Saturday, August 21, 2010

Dynamic Range in Audio

In last week’s posting we examined dynamic range in photography.  We saw how visual information gets lost in areas outside of the range.   Today, we are looking at the same issue in the auditory realm.  Our ears can hear very faint sounds and can tolerate extremely loud ones.  Electronic devices, however, often have a narrower dynamic range.  We have all heard radios that are cranked so high they emit painfully distorted sound.

I have a Lumix GH1 camera that has an external mic input.  It takes a certain range of audio levels.  I also own a Zoom H4 audio recorder that has a line-out output.  Unfortunately, the output range of the H4 is wider than that of the GH1.  When you connect them directly, the result is highly distorted sound on the GH1.

To fix this incompatibility, I decided to make a simple voltage divider circuit in-line with a mini-stereo cable.  Since you need a cable anyway to connect the H4 to the GH1, this small circuitry does not add much to the setup.  This DIY attenuator is documented in the following video.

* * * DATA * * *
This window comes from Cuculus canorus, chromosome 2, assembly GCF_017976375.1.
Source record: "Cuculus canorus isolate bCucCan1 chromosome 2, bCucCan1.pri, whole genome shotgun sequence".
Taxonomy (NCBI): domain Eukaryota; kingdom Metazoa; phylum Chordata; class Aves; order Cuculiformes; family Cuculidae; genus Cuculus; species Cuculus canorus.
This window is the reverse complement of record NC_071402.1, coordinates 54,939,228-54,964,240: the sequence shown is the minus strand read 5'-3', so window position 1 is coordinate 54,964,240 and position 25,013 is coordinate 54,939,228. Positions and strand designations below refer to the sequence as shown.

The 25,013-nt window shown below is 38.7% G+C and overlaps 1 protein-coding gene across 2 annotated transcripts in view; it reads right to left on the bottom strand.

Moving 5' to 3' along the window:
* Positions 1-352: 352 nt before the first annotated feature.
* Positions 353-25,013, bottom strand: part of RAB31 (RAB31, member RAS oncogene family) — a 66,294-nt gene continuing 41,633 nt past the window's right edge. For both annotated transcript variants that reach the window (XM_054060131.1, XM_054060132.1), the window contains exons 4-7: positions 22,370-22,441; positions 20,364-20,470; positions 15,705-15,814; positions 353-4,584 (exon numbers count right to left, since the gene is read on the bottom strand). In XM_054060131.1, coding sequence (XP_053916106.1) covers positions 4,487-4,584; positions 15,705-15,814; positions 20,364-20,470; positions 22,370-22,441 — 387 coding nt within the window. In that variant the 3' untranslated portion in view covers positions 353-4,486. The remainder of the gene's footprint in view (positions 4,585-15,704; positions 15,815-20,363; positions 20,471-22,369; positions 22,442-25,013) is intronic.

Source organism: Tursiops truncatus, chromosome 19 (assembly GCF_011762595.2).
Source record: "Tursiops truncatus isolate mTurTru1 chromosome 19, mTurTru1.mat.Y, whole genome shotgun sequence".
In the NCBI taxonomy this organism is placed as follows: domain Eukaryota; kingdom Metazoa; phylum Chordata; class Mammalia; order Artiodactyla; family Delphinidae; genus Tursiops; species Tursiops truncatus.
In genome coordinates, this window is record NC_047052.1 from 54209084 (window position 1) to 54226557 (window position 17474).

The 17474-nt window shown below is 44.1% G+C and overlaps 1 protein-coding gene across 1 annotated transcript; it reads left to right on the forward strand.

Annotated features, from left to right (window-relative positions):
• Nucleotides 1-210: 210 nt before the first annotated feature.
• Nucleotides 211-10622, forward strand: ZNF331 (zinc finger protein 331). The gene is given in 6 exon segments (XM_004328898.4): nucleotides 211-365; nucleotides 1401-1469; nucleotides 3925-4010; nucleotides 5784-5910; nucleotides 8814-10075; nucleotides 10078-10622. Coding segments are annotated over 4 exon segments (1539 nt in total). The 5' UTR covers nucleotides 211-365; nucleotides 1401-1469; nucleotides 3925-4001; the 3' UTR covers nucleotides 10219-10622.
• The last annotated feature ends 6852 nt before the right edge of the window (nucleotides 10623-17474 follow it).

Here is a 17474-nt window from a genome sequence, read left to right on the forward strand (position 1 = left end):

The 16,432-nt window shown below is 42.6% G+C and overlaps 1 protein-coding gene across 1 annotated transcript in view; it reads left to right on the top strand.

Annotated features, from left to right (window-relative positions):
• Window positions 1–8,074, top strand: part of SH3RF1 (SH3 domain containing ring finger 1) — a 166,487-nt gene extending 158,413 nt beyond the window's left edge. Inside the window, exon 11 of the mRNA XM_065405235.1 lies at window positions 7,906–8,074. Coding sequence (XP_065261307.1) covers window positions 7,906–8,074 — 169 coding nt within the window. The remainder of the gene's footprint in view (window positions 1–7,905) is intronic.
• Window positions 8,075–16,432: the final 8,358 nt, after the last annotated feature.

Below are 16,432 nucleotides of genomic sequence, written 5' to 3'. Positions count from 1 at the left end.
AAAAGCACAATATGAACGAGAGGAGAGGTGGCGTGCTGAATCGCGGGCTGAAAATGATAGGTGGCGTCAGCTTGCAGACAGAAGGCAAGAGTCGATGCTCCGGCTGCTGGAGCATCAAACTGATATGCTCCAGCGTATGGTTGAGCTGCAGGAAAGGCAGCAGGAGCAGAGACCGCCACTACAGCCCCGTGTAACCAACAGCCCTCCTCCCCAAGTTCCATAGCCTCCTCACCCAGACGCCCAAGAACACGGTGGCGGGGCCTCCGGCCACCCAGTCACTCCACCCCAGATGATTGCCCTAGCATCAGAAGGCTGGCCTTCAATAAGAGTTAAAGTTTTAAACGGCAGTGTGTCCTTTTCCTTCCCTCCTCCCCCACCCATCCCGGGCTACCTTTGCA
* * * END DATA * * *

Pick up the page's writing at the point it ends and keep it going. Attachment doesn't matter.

The Zoom H4 is an audio recording device.  You can take the WAV files it produces and sync them out with the video from the video camera in post production.   However, for quick edits, the cable with the built-in attenuator proved to be quite useful.  It reduces one extra step in post.  The following video shows the setup in action in a field interview situation.

In summary, the DIY attenuator is simple to build with Radio Shack resistors that I happen to have in my electronics parts bin.  While I needed it for my Lumix GH1 and Zoom H4 setup, it can be easily adapted for other applications.

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